What Would I Do If I Inherited One Million Dollars?

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retirement one million dollars financial planning financial goals

About a week ago, Sandy from Yes, I am Cheap proposed an interesting idea to the Yakezie Blog Network: she proposed that all blogs that were interested write a post on the common topic of “if you suddenly inherited a million dollars from your long lost cousin Bertha that you haven’t seen since you were a baby, what would you do with the money?” 


Since I absolutely love these initiatives where several different blogs write about a common topic (such as the Yakezie Blog Swap, which I always try to take part in), I was very eager to have the chance to reflect on what action steps I would personally take with $1 Million, if I were to be lucky enough to receive it. It also reminded me a great deal of a topic in the 2nd Yakezie Writing Scholarship Contest (which I helped judge several months ago) where essay applicants were asked to write about what they would do if they won the lottery. 


Inheritance/Estate Tax

Like it or not, the first 30-40% of the $1 Million would most likely have to be set aside to pay Uncle Sam for any estate, or inheritance, taxes that I would owe on the money. However, according to Kiplinger’s, Congress’ lack of action lately on renewing the estate tax in 2010 may allow up to $5 Million to be exempt from taxes. This would be quite a blessing!

Since I’m not quite sure what the verdict will be on this or if a final decision has been reached by lawmakers, I will, for now, operate under the assumption that 40% of the $1 Million be paid in taxes.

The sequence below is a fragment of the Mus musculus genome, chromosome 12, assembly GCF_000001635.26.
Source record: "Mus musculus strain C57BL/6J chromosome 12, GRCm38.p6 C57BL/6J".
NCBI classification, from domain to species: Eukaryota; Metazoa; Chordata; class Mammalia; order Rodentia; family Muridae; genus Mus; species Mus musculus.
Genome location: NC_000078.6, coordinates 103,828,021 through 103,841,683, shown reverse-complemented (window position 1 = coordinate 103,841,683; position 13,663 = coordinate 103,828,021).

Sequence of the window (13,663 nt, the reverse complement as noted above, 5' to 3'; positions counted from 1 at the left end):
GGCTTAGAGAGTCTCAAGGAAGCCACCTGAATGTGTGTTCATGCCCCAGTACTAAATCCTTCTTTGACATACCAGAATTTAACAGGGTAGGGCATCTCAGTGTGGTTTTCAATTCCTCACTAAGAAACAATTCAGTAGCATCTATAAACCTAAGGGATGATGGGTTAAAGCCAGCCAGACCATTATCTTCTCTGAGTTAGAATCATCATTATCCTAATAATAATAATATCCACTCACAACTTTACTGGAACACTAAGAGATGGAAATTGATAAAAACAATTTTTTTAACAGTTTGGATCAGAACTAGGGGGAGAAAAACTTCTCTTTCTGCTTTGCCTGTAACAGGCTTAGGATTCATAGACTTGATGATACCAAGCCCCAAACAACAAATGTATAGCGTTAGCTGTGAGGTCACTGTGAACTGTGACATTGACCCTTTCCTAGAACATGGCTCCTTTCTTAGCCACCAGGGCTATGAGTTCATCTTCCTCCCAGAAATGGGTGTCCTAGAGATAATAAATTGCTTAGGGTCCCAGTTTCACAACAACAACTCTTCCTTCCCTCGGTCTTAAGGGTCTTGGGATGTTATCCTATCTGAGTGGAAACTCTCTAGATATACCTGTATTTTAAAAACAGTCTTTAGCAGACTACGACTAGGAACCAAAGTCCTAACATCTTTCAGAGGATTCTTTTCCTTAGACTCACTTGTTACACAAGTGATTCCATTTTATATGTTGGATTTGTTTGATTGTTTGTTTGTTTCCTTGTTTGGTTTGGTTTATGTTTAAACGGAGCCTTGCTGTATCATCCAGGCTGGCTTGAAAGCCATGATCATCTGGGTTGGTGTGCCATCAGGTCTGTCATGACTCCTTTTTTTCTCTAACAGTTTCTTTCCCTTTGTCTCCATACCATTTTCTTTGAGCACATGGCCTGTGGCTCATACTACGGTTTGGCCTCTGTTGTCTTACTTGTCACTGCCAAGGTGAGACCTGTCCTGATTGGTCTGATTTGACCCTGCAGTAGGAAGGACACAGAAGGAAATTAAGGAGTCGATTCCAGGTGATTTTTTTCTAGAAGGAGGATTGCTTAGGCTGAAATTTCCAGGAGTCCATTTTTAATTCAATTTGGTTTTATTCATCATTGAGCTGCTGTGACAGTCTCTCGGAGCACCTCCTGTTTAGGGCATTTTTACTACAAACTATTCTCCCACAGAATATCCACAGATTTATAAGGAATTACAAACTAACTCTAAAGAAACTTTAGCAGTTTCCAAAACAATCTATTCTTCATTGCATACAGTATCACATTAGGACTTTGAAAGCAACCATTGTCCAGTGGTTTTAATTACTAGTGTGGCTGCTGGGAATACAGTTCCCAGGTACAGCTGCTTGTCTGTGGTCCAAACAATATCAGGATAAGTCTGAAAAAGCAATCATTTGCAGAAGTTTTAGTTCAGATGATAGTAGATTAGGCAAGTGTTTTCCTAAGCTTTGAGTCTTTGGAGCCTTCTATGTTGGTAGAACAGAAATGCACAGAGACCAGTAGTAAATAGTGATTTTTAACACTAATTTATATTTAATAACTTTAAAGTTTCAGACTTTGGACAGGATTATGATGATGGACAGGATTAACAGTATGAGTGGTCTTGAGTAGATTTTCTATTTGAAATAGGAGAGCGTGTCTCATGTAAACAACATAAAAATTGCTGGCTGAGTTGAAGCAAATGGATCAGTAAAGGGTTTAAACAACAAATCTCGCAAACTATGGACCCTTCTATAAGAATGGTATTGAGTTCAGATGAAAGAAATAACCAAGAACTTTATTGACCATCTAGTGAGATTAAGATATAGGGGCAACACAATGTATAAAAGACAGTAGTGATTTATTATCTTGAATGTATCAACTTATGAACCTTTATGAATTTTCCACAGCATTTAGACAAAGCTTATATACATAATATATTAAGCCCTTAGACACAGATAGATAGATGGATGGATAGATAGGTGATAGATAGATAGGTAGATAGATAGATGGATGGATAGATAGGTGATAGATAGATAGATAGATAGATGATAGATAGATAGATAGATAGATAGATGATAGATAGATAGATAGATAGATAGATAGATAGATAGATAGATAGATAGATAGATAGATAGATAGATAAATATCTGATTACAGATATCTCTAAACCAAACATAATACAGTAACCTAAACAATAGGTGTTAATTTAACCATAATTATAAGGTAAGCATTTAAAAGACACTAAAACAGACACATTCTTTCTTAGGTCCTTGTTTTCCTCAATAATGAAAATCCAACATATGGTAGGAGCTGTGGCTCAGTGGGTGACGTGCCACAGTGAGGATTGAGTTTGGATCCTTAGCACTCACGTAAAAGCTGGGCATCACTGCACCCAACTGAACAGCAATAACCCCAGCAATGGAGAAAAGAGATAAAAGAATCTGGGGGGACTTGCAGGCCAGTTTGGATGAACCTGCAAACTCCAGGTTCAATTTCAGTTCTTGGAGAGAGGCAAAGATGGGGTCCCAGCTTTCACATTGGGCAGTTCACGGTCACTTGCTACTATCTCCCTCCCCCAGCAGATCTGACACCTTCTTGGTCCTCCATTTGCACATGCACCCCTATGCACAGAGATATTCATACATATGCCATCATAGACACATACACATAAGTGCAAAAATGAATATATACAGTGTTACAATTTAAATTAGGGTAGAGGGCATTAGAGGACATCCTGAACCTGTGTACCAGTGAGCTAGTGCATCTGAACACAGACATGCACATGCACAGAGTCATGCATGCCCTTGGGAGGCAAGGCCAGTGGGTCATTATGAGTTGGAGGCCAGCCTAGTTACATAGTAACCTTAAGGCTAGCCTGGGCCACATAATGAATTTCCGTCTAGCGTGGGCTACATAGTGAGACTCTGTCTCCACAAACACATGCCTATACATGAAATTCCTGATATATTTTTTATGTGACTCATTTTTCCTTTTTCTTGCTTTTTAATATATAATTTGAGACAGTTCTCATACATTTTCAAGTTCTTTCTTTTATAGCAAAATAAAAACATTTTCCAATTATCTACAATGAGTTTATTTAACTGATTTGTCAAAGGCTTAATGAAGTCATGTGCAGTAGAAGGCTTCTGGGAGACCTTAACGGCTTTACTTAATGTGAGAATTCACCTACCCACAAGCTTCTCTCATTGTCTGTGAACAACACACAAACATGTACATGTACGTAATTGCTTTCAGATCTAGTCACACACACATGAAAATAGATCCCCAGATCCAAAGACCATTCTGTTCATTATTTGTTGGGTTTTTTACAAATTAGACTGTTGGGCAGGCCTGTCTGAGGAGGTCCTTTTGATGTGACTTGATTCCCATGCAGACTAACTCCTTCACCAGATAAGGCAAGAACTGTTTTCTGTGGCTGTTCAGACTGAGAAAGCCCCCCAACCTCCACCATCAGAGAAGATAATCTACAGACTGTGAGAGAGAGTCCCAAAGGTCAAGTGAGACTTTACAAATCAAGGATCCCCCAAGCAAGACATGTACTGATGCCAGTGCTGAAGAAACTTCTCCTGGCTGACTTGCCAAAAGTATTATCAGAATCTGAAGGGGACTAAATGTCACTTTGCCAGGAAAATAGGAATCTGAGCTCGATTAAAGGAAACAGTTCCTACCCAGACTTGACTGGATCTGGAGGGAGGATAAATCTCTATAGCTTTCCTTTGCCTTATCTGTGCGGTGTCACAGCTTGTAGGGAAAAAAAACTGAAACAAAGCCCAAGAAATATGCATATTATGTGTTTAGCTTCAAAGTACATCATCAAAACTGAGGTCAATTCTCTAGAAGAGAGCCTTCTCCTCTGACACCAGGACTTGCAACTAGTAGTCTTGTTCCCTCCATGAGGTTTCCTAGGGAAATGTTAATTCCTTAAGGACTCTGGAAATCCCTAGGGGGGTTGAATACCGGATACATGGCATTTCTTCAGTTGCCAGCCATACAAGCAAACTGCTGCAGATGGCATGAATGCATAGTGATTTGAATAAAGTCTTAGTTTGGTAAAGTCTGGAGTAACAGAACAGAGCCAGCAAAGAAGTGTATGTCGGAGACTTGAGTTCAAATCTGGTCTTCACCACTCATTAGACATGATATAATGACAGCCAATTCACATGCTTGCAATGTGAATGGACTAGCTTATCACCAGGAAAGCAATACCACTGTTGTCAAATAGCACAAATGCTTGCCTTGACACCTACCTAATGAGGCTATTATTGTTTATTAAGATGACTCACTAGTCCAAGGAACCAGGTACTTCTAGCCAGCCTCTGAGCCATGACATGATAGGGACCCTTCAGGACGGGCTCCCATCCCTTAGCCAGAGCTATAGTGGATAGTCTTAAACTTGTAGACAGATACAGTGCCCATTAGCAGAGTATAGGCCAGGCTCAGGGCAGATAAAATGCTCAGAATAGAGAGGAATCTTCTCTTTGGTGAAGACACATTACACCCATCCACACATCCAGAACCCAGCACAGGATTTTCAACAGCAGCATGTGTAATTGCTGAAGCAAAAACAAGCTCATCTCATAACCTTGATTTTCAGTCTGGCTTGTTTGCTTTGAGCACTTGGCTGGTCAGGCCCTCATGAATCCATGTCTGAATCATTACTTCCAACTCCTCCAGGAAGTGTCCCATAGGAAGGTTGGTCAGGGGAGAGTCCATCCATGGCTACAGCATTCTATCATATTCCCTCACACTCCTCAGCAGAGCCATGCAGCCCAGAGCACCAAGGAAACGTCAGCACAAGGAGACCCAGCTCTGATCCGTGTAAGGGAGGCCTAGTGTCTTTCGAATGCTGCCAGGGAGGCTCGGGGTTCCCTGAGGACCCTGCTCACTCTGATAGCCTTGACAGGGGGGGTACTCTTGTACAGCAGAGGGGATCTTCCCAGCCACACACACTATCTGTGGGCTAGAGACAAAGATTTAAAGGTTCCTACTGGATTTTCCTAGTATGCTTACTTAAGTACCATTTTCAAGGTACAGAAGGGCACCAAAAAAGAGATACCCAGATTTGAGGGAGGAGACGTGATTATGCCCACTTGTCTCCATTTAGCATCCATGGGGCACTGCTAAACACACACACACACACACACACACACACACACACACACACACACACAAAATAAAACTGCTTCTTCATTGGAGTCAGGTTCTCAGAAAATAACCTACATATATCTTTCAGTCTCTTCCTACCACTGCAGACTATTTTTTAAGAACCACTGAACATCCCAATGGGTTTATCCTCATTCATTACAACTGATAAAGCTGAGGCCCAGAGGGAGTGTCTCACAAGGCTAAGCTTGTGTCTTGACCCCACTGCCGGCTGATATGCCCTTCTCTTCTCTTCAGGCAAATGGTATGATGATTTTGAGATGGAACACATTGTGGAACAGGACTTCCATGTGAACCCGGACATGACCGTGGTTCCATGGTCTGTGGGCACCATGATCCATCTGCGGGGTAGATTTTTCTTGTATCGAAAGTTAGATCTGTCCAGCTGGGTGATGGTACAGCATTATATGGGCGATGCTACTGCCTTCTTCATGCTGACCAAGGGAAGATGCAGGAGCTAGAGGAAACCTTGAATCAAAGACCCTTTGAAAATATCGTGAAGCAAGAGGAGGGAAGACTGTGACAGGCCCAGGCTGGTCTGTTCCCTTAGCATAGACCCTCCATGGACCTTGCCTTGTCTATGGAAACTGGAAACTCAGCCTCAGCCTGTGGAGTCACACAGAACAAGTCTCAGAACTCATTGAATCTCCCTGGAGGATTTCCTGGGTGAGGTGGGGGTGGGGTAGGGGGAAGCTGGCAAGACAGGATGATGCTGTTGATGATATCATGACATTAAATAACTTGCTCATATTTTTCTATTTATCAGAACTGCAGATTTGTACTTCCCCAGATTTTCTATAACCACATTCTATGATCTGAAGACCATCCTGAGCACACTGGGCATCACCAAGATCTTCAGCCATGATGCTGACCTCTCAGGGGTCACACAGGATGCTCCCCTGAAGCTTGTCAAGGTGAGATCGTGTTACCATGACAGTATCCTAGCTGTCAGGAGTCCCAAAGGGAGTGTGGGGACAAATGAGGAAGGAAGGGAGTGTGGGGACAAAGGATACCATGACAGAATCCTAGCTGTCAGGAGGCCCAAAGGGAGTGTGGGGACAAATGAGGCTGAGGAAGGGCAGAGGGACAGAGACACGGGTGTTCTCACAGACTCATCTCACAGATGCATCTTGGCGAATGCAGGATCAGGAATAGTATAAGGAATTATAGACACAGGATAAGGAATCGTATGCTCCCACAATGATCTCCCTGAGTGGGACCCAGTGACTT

Amount remaining = $600,000


Play Money

Of the remaining $600,000, I would take 5% ($30,000) and set it aside for what I call “play money.” This amount of money would be small enough that I would be all right with losing, but would still enable me to “live it up” and enjoy the $1 Million.

Several possible things I would use the play money for are shown below:

  • A trip to Spain/France.
  • Buying new hiking or cycling gear.
  • A trip to the Grand Canyon.
  • Visit Yellowstone National Park.
  • Backpack on the Inca Trail.

Donate Money to Charity

Currently, I donate 5% of my income to a number of charitable organizations. However, the main one is the National Multiple Sclerosis Society, for which I participate in a bike ride each year in order to raise funds to support and find a cure for this disease.

With the $600,000 remaining after taxes of the $1 million inheritance, I would take 10% ($60,000) and donate it to the Multiple Sclerosis Society. I sure would be their top fundraiser then!!! retirement one million dollars financial planning financial goals

Amount Remaining After Play Money and Donating = $510,000


Achieve My Purpose Focused Financial Plan

With the remaining ~$500,000, I would invest it in achieving my Purpose Focused Financial Plan.

This is a system that I adopted after reading David Bach’s book, “Smart Couples Finish Rich.” A Purpose Focused Financial Plan is a very interesting personal finance strategy that David adopts with the people he advises in his financial planning business. If you haven’t read it already, I would strongly recommend that you pick up a $0.01 (cheap!) used copy of the book from Amazon - Smart Couples Finish Rich: 9 Steps to Creating a Rich Future for You and Your Partnerretirement one million dollars financial planning financial goals .